MPs could be banned from foreign trips or made to take anger management classes under a proposed revamp of Parliament’s sanctions regime.
The Commons Committee on Standards said a wider range of penalties was required for MPs found to have broken the official code of conduct.
Breaches can include misuse of office expenses and incorrectly registering financial interests.
MPs are typically asked to apologise, but can be suspended in extreme cases.
The committee’s power to investigate MPs for bullying or harassment is set to be handed over to a new independent panel recently approved by MPs.
The decision to set up the panel, to be made up of eight members, follows a 2018 inquiry led by Dame Laura Cox into how allegations are handled.
Under the current sanctions system, set up in 1995 in the wake of the “cash for questions” scandal, the committee can order MPs to apologise or pay back money if they are found in breach of the code.
In serious cases, it can also ask for MPs to be suspended without pay or expelled from Parliament – although this requires approval from the Commons as a whole.
Under the current regime, the committee has never recommended expulsion, and has only recommended suspension on 15 occasions.
Since 2015, MPs suspended for longer than two weeks have also been subject to a recall process which can result in them being forced to re-stand as an MP.
In a report, the committee said an “expanded suite of sanctions” was required to more appropriately deal with MPs who fall foul of the rules.
Labour MP Chris Bryant, who chairs the committee, said: “For too long the only sanctions available against MPs have been a slap on the wrist or suspension from the House.”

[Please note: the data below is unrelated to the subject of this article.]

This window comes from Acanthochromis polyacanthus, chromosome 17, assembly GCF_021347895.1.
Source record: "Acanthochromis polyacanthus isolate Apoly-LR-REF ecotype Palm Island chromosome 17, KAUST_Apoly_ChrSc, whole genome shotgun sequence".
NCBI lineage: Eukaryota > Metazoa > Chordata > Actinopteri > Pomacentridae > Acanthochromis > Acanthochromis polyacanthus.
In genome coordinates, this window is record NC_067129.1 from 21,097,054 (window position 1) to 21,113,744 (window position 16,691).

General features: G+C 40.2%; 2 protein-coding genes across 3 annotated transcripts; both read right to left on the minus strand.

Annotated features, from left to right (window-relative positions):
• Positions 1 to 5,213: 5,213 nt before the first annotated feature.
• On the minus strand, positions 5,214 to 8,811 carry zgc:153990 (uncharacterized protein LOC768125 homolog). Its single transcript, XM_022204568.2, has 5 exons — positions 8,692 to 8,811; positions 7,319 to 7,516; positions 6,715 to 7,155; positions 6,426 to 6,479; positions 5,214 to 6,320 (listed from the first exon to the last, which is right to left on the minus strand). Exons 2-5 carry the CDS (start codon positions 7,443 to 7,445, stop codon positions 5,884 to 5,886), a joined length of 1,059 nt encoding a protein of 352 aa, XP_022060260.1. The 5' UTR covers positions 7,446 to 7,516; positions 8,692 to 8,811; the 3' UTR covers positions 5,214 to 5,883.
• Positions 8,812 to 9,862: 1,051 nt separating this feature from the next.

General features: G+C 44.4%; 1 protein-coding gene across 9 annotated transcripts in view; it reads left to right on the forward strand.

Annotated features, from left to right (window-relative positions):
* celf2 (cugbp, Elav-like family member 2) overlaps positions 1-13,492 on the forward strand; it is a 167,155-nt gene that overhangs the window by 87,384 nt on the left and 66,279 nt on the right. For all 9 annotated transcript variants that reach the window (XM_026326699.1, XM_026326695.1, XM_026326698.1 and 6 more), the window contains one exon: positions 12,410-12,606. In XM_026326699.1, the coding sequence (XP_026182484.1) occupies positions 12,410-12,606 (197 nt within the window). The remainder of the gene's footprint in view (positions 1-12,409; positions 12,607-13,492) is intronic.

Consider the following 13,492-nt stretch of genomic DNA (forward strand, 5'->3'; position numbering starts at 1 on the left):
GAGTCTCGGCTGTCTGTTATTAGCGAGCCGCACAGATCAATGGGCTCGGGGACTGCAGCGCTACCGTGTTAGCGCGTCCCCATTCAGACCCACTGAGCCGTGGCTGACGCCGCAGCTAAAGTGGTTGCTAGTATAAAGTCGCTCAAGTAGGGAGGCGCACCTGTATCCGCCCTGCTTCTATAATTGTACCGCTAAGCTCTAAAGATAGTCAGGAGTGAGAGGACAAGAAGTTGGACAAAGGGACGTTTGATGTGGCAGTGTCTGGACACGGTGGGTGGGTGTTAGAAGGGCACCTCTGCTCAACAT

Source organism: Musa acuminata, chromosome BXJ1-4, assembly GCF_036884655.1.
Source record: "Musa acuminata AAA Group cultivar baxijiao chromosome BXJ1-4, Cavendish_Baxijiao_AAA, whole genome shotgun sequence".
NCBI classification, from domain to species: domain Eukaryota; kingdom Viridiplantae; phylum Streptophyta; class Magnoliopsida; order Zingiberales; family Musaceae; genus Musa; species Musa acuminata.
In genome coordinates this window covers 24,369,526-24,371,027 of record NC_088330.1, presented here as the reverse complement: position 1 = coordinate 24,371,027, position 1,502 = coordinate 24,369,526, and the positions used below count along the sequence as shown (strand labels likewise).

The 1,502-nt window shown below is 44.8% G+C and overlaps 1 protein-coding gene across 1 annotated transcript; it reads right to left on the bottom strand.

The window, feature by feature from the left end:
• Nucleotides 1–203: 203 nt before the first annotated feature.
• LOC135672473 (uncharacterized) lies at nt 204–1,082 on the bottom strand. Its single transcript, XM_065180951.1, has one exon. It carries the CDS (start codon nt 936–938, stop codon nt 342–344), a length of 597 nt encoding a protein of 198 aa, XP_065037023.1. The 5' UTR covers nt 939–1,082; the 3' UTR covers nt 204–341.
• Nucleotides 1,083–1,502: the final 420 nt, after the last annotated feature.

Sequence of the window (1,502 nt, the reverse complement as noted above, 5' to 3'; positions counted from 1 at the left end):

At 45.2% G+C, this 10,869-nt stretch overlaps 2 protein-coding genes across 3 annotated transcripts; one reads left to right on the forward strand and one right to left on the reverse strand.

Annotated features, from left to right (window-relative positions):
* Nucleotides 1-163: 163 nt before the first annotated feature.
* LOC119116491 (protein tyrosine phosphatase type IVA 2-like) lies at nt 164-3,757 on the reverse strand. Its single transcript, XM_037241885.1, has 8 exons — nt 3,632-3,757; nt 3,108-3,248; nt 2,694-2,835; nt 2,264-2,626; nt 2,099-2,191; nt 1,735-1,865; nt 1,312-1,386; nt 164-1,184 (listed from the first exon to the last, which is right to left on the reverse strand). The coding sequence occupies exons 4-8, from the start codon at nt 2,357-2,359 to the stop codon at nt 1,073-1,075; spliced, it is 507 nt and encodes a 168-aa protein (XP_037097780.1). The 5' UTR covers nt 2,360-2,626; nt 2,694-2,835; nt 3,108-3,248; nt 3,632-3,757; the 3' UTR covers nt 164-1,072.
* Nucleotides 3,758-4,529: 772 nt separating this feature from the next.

He added that an expanded range of sanctions would give MPs “a clear idea of the kind of attitudes and conduct we are trying to promote and those we wish to eliminate”.
Under their proposals, Parliament’s Standards Commissioner Kathryn Stone would get the power to force MPs to attend diversity training – or sign up to “behaviour agreements”.
She would also be able to ban MPs from official overseas trips or withdraw their membership of a select committee for up to five years.
MPs could also be banned from accessing parliamentary services such as bars and the Commons library – although MPs would have to decide the details.
The committee has also recommended that the new independent panel investigating bullying allegations should get a similar range of powers.
The committee said it had made its recommendations to help the new panel to quickly decide its own sanctions framework.
Both the proposed changes to the sanctions for breaking the code, and the new powers for the panel, will need to be signed off by the Commons as a whole.
In an effort to make penalties fairer, the committee has also published a list of aggravating and mitigating factors to be taken into account.
Under the committee’s proposed system, a harder line could be taken with longer-serving MPs compared to their less experienced colleagues.
On the other hand, MPs could escape harsher sanctions if they can show they are suffering from mental health problems, or show “genuine remorse”.
These factors would, however, not apply in cases to do with bullying or harassment.
MPs who have fallen foul of the code in recent years include Boris Johnson, who in April 2019 was found to have not declared a financial interest in a timely manner.
He was ordered to apologise in the chamber and told to attend a briefing from officials on the rules.
The most recent example of an MP suspended from Parliament came earlier this year, when Conservative MP Conor Burns was found to have used his position as an MP to intimidate a member of the public.
Mr Burns said he accepted the sanction “unreservedly” and also resigned as a trade minister.